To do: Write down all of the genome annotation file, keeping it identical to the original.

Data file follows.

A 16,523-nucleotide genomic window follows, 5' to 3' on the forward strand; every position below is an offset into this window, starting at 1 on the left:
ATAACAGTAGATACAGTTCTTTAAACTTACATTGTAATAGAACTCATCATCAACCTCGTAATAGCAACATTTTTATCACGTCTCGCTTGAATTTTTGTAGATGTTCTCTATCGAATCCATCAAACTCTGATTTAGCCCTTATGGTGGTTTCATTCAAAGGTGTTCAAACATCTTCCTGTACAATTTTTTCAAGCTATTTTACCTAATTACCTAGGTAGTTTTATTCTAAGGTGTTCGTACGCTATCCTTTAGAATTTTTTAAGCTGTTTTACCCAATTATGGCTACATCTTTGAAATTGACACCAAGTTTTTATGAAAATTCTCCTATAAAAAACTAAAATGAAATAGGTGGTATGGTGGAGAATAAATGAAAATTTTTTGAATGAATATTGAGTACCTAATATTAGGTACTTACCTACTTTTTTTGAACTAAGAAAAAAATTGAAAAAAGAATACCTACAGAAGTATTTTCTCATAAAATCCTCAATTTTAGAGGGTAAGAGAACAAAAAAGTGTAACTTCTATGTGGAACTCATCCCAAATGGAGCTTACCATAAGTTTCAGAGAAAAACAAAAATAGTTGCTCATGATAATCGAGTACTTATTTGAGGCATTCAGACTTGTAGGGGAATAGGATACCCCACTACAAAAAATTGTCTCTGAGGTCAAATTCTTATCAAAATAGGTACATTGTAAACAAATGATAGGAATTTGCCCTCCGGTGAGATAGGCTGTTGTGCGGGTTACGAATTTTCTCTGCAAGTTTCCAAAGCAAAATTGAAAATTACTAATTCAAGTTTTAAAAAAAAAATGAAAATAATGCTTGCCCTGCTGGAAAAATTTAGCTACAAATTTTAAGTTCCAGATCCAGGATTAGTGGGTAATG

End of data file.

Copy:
A 16,523-nucleotide genomic window follows, 5' to 3' on the forward strand; every position below is an offset into this window, starting at 1 on the left:
ATAACAGTAGATACAGTTCTTTAAACTTACATTGTAATAGAACTCATCATCAACCTCGTAATAGCAACATTTTTATCACGTCTCGCTTGAATTTTTGTAGATGTTCTCTATCGAATCCATCAAACTCTGATTTAGCCCTTATGGTGGTTTCATTCAAAGGTGTTCAAACATCTTCCTGTACAATTTTTTCAAGCTATTTTACCTAATTACCTAGGTAGTTTTATTCTAAGGTGTTCGTACGCTATCCTTTAGAATTTTTTAAGCTGTTTTACCCAATTATGGCTACATCTTTGAAATTGACACCAAGTTTTTATGAAAATTCTCCTATAAAAAACTAAAATGAAATAGGTGGTATGGTGGAGAATAAATGAAAATTTTTTGAATGAATATTGAGTACCTAATATTAGGTACTTACCTACTTTTTTTGAACTAAGAAAAAAATTGAAAAAAGAATACCTACAGAAGTATTTTCTCATAAAATCCTCAATTTTAGAGGGTAAGAGAACAAAAAAGTGTAACTTCTATGTGGAACTCATCCCAAATGGAGCTTACCATAAGTTTCAGAGAAAAACAAAAATAGTTGCTCATGATAATCGAGTACTTATTTGAGGCATTCAGACTTGTAGGGGAATAGGATACCCCACTACAAAAAATTGTCTCTGAGGTCAAATTCTTATCAAAATAGGTACATTGTAAACAAATGATAGGAATTTGCCCTCCGGTGAGATAGGCTGTTGTGCGGGTTACGAATTTTCTCTGCAAGTTTCCAAAGCAAAATTGAAAATTACTAATTCAAGTTTTAAAAAAAAAATGAAAATAATGCTTGCCCTGCTGGAAAAATTTAGCTACAAATTTTAAGTTCCAGATCCAGGATTAGTGGGTAATG